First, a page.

Subhankar Banerjee/AP/File
This is an undated file photo of a polar bear taken in the Artic National Wildlife Refuge.

Polar bear scientist reprimanded for improper release of government documents

An Interior Department official said emails released by Charles Monnett were cited by a federal appeals court in decisions to vacate approval by the Bureau of Ocean Energy Management of an oil and gas company's Arctic exploration plan. 

An Alaska scientist whose observations of drowned polar bears helped galvanize the global warming movement has been reprimanded for improper release of government documents.

An Interior Department official said emails released by Charles Monnett were cited by a federal appeals court in decisions to vacate approval by the Bureau of Ocean Energy Management of an oil and gas company's Arctic exploration plan.

The official, Walter Cruickshank, deputy director of BOEM, said in a memo that an inspector general's investigation contained findings that Monnett had improperly disclosed internal government documents, which he said were later used against the agency in court. He also said the investigation made other findings in regards to Monnett's conduct, but he wasn't taking action on those. He would not specify those findings.

Cruickshank called Monnett's "misconduct very serious," and said any future misconduct may lead to more severe discipline, including removal from federal service.

Monnett was briefly suspended last year during an inspector general's investigation into a polar bear research contract he managed. The inspector general's report, which was released Friday, said its investigation was set off by a complaint from an unidentified Interior Department employee who alleged that Monnett wrongfully released government records and that he and another scientist, Jeffrey Gleason, intentionally omitted or used false data in an article they wrote on polar bears. During that investigation, authorities also looked into the procurement issue.

Jeff Ruch, executive director of the advocacy group Public Employees for Environmental Responsibility, which has been involved in the matter on Monnett's behalf, said Friday that the issue of the document release did not even come up in investigators' questioning of Monnett.

He called the outcome "completely unexpected," and said Monnett is confused by it.

PEER, in a news release, said the email disclosure had nothing to do with polar bear research but that it embarrassed the agency.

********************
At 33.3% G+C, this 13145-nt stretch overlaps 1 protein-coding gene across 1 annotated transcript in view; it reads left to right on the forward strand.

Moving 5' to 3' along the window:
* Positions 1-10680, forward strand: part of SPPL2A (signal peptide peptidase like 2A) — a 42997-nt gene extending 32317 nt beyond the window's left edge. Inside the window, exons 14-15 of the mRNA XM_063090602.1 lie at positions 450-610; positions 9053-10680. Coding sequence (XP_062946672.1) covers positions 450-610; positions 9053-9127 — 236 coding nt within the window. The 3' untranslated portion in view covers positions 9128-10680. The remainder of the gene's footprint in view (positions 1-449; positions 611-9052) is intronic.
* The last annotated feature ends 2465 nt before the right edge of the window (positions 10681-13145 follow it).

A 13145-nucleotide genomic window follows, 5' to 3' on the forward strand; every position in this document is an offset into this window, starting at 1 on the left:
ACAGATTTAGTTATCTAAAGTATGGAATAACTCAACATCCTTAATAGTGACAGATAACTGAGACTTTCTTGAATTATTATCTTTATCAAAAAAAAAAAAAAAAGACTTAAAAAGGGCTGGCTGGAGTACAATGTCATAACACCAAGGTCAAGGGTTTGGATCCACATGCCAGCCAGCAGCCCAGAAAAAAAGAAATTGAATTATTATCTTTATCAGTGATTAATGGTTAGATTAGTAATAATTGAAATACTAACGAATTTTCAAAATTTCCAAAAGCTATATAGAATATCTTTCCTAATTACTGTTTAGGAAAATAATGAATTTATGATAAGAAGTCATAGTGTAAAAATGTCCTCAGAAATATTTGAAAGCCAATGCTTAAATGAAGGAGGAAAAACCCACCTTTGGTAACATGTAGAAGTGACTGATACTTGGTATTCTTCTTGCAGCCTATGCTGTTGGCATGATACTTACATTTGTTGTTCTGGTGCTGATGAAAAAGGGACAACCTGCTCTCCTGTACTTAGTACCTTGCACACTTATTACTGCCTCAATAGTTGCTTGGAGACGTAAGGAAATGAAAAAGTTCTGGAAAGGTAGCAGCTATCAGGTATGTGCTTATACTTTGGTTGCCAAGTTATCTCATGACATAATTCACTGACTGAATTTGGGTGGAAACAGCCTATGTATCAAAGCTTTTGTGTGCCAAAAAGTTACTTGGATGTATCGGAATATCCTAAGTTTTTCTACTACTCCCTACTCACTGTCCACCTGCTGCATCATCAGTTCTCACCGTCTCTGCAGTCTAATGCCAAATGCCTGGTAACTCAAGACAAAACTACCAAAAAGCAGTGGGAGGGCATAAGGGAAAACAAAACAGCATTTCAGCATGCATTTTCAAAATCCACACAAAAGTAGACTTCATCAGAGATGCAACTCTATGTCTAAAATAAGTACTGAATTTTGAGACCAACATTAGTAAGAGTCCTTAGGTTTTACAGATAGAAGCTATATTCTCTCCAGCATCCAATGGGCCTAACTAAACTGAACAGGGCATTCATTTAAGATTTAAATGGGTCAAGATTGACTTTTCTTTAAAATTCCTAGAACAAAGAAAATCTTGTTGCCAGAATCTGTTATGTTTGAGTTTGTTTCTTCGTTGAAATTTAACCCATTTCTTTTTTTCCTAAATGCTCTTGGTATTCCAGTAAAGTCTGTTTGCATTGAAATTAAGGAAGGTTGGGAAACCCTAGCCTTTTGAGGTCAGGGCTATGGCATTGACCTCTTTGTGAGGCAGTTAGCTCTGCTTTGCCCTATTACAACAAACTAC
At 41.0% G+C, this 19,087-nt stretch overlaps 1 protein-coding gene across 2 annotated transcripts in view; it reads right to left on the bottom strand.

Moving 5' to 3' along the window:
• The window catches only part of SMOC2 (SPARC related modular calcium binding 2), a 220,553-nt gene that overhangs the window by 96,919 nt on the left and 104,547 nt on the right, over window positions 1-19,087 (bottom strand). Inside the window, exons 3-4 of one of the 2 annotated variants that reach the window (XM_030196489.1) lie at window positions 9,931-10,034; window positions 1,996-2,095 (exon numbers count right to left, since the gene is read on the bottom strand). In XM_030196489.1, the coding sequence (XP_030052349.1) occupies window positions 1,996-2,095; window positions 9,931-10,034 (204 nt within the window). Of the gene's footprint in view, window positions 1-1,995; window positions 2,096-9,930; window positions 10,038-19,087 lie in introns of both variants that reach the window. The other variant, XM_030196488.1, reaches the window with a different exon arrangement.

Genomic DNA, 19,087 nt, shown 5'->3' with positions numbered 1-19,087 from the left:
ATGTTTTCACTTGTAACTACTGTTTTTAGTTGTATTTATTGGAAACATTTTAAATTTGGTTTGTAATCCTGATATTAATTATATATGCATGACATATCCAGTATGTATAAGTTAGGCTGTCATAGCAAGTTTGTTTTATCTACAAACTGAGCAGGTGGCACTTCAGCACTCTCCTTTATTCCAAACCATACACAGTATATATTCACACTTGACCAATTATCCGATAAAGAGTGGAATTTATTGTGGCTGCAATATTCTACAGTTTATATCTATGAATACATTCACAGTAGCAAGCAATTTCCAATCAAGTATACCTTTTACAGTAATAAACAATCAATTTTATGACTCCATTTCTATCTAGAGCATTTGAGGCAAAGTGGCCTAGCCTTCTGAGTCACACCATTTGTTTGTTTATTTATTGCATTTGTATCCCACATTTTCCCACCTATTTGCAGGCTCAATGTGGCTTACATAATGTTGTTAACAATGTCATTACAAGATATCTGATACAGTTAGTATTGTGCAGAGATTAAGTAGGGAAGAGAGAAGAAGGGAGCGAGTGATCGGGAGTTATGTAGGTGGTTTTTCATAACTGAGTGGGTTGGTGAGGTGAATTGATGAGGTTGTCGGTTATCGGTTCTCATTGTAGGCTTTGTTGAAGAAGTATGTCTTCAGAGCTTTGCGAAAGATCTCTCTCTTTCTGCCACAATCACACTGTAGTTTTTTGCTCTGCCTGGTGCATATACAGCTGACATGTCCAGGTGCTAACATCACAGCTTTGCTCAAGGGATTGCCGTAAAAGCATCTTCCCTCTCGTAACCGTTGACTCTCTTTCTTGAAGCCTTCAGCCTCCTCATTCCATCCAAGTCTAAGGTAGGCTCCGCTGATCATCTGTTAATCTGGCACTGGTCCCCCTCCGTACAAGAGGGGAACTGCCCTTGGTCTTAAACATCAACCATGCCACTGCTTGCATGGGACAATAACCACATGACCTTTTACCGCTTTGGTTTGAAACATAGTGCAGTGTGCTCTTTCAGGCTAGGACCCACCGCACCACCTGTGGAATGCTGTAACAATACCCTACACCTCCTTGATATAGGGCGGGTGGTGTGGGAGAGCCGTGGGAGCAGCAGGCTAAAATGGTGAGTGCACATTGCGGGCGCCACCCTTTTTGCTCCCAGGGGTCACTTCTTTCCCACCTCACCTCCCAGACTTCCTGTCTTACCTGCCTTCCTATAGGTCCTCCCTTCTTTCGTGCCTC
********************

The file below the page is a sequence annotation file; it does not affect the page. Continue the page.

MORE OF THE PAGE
"We think he's owed an apology, but we're not going to hold our breath until he gets one," Ruch said.

Federal investigators had said that Monnett helped a polar bear researcher prepare a proposal even though he was the government official who determined whether the proposal met minimum qualifications. PEER has said that Monnett's handling of the study was proper and that Monnett, instead, was being targeted for a 2006 article on drowned polar bears.

The article was based on observations that Monnett and Gleason made in 2004 while conducting an aerial survey of bowhead whales. They saw four dead polar bears floating in the water after a storm.

In the article, they said they were reporting, to the best of their knowledge, the first observations of the bearsfloating dead and presumed drowned while apparently swimming long distances. They wrote that whilepolar bears are considered strong swimmers, long-distance swims may exact a greater metabolic toll than standing or walking on ice in better weather.

They said their findings suggested that drowning-related deaths of polar bears may increase in the future "if the observed trend of regression of pack ice and/or longer open water periods continues."

The article and related presentations helped to make the polar bear a symbol for the global warming movement.

According to the inspector general's report, investigators found that Monnett and Gleason used an incomplete database as their primary source of information to write the article, made conflicting statements to investigators regarding the writing and editing process and understated data in the manuscript. However, they found that the article had "little or no impact" on a federal decision to extend special protections to polar bearsunder the Endangered Species Act, according to the report.

A BOEM spokeswoman, Theresa Eisenman, said the findings in the report do not support a conclusion that the scientists involved engaged in "scientific misconduct."

Monnett's reprimand could be removed from his record in two years or less.

Ruch said Monnett has been told he will return to scientific work.

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